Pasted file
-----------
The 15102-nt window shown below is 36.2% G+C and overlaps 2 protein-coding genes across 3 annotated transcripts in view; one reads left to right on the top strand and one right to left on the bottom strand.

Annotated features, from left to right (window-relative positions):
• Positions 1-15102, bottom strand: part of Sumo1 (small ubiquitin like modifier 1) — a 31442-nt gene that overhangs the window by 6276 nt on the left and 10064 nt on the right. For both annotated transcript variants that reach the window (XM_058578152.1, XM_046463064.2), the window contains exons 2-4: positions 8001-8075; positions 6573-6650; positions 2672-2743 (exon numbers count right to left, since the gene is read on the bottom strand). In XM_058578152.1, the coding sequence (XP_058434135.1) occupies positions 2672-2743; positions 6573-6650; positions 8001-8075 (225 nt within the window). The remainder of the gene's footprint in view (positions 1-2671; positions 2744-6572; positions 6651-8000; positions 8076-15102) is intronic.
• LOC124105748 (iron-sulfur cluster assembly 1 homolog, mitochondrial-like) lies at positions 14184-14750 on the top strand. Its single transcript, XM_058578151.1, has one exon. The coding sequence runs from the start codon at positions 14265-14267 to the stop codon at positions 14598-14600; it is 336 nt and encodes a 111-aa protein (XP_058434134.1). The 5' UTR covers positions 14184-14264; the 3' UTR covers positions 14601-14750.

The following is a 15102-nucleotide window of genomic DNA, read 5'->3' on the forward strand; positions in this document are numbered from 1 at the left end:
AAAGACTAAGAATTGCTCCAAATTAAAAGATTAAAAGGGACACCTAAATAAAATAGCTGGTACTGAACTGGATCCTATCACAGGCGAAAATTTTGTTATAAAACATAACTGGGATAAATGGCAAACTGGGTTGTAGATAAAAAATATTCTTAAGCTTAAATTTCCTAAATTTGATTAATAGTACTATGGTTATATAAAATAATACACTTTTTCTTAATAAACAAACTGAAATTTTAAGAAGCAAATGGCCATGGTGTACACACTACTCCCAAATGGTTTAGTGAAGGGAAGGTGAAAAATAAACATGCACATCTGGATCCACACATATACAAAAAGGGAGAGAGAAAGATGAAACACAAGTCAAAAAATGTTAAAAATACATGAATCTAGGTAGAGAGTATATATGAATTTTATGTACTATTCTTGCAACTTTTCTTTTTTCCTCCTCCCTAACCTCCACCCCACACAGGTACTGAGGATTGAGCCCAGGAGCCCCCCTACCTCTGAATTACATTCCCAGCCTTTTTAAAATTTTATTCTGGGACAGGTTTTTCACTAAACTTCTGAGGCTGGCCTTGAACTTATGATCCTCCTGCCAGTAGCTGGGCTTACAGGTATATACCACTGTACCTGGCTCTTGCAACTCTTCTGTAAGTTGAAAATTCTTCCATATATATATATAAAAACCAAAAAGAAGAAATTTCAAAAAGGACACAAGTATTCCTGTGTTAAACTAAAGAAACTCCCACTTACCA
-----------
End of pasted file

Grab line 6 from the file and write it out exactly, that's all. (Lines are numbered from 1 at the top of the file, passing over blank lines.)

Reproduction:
AAAGACTAAGAATTGCTCCAAATTAAAAGATTAAAAGGGACACCTAAATAAAATAGCTGGTACTGAACTGGATCCTATCACAGGCGAAAATTTTGTTATAAAACATAACTGGGATAAATGGCAAACTGGGTTGTAGATAAAAAATATTCTTAAGCTTAAATTTCCTAAATTTGATTAATAGTACTATGGTTATATAAAATAATACACTTTTTCTTAATAAACAAACTGAAATTTTAAGAAGCAAATGGCCATGGTGTACACACTACTCCCAAATGGTTTAGTGAAGGGAAGGTGAAAAATAAACATGCACATCTGGATCCACACATATACAAAAAGGGAGAGAGAAAGATGAAACACAAGTCAAAAAATGTTAAAAATACATGAATCTAGGTAGAGAGTATATATGAATTTTATGTACTATTCTTGCAACTTTTCTTTTTTCCTCCTCCCTAACCTCCACCCCACACAGGTACTGAGGATTGAGCCCAGGAGCCCCCCTACCTCTGAATTACATTCCCAGCCTTTTTAAAATTTTATTCTGGGACAGGTTTTTCACTAAACTTCTGAGGCTGGCCTTGAACTTATGATCCTCCTGCCAGTAGCTGGGCTTACAGGTATATACCACTGTACCTGGCTCTTGCAACTCTTCTGTAAGTTGAAAATTCTTCCATATATATATATAAAAACCAAAAAGAAGAAATTTCAAAAAGGACACAAGTATTCCTGTGTTAAACTAAAGAAACTCCCACTTACCA